Why domestic steel prices may get a boost from last month’s lows
Global steel prices are set to stabilise in calendar 2023 on-year, after nearly halving from the highs touched last April as demand for the metal has softened.
International steel prices have shrunk by over 40% to $570-590 per tonne in December 2022 from the early-April peak of $1,000 per tonne.
Following the global trend, domestic steel prices are expected to soften, albeit just 2-4% on-year (for flat steel), in the year ending March 2024, after declining by around a third from the highs of April, according to rating and research agency CRISIL.
Flat steel prices had climbed around 25% in just two months at the onset of the conflict between Russia and Ukraine, but cooled off due to a drop in raw material prices, imposition of export duty by the Indian government, and rising stock levels.
However, prices are once again set to turn the corner as steel producers face rising input costs.
This is largely because the Indian steel industry imports around 90% of its coking coal requirement, majorly from Australia. While coking coal prices were on a declining trend for the majority of this fiscal, short-term volatility was observed in anticipation of supply chain disruptions. Easing of China’s unofficial ban on Australian-origin coal import will not only add to further volatility but also alter the supply chain, yet again.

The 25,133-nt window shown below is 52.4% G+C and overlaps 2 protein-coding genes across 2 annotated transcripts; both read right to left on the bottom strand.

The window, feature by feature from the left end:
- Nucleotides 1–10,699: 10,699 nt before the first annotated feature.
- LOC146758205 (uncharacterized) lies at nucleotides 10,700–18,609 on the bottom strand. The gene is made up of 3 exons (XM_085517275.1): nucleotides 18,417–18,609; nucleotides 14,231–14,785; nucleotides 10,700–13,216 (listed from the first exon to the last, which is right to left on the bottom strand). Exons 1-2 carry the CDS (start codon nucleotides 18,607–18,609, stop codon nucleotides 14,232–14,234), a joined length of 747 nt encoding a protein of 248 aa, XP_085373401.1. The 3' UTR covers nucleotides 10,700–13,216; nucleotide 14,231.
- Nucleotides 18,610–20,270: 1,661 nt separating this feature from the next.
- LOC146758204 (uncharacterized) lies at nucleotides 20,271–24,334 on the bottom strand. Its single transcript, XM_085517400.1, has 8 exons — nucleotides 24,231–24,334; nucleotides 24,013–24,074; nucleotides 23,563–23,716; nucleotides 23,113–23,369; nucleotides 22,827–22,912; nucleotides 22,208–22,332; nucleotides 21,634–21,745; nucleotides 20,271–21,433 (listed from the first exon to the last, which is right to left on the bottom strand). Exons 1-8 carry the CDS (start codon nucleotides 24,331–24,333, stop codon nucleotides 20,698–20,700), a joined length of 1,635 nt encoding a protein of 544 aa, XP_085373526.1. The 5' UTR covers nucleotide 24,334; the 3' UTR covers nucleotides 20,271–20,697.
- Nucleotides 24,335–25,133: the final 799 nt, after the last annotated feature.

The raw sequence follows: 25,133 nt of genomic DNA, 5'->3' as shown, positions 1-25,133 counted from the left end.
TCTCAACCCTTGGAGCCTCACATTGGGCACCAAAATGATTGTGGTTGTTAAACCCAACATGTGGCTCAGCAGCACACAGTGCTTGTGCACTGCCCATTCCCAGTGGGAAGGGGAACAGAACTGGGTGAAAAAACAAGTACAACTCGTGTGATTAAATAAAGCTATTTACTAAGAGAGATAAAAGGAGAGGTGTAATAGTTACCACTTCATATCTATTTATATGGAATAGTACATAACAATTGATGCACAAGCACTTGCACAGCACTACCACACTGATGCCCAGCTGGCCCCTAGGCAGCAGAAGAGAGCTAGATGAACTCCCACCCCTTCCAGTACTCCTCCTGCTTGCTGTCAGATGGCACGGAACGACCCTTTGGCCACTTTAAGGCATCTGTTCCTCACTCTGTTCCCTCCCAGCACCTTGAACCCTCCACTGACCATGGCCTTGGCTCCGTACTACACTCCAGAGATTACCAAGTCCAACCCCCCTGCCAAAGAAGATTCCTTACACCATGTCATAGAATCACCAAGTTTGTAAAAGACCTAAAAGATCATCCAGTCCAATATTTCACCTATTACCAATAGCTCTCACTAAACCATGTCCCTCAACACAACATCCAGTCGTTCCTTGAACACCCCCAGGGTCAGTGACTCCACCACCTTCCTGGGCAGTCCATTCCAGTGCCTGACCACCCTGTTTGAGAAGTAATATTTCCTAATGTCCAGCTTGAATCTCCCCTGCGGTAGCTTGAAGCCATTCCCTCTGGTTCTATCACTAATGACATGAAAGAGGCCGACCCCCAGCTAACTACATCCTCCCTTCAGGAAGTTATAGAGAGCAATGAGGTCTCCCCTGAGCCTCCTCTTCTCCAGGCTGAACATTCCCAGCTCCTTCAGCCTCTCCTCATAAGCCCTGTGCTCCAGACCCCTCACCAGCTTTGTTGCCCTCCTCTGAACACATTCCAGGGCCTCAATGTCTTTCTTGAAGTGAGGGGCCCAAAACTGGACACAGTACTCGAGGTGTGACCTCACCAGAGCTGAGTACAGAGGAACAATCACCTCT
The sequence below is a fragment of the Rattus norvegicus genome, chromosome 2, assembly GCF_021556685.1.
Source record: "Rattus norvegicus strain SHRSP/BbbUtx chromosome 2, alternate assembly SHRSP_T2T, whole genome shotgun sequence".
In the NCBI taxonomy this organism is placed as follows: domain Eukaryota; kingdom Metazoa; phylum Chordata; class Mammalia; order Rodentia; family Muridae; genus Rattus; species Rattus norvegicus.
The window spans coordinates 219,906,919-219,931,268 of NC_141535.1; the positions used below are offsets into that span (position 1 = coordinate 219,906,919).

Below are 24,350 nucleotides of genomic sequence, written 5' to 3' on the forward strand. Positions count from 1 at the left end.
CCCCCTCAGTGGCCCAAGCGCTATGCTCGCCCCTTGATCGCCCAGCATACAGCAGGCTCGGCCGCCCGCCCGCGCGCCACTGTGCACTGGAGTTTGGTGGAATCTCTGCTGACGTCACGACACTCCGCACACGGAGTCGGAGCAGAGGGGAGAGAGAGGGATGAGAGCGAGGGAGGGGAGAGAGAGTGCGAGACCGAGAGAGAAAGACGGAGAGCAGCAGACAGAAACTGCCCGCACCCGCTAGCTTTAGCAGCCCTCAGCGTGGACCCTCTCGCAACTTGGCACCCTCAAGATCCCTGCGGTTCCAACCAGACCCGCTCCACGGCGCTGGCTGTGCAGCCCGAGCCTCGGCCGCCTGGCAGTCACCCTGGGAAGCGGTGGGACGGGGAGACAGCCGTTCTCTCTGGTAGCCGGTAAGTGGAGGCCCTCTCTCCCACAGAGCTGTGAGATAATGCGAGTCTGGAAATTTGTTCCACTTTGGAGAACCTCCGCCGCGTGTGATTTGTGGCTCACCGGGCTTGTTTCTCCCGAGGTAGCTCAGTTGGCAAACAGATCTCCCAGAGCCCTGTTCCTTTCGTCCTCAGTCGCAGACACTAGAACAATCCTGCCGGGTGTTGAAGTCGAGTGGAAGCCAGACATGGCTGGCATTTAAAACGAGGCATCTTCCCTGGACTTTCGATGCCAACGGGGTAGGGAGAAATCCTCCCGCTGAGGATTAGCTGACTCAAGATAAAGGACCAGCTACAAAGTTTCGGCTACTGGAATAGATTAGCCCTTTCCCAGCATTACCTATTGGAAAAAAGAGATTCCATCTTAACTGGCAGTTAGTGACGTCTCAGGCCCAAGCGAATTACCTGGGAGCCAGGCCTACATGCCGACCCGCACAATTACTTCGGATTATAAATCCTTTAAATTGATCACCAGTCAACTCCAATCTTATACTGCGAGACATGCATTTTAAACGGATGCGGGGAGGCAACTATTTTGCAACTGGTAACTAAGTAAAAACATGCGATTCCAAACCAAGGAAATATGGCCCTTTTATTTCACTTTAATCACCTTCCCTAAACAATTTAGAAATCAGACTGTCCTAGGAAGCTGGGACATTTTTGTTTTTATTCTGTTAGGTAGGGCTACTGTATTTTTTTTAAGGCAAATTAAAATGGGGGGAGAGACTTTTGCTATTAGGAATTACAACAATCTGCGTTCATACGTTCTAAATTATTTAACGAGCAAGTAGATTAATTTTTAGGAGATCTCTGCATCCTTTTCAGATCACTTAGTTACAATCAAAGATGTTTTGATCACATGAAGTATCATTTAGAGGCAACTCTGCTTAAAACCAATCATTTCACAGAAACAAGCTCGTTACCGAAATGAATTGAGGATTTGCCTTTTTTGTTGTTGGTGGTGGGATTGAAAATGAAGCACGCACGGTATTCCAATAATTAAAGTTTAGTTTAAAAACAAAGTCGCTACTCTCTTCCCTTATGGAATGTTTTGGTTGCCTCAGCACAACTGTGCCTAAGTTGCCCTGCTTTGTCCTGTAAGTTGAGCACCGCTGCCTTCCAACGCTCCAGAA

That said, since China’s unofficial ban, Australian miners and traders have redirected supplies to other Asian and South American destinations. China, on its part, has come to rely on Russian and Mongolian coking coal supplies. These reasons, along with a flattish demand growth forecast in China despite its government’s real estate push, will prevent a major rally in Australian coking coal prices in 2023.
With coal production in Australia unlikely to see any sharp increases due to environmental concerns, coking coal prices are set to stay elevated in 2023 around the $250-300 mark.
Along with coking coal, domestic iron ore prices have also steadily risen since the withdrawal of export duty effective November 2022. Since then, the National Mineral Development Corporation has raised iron ore fines prices by over 30%. Prices are only set to move up further, with expected healthy domestic demand in a pre-election year and improving global iron ore prices which also rose by a fifth over the past two months.
Rising input costs has led integrated and secondary players to announce price hikes across segments over the last two weeks, by Rs 2,000-2,500 per tonne.
The rise in domestic prices in the coming months, however, will not be steep, as the threat of imports will continue to loom over the domestic market.
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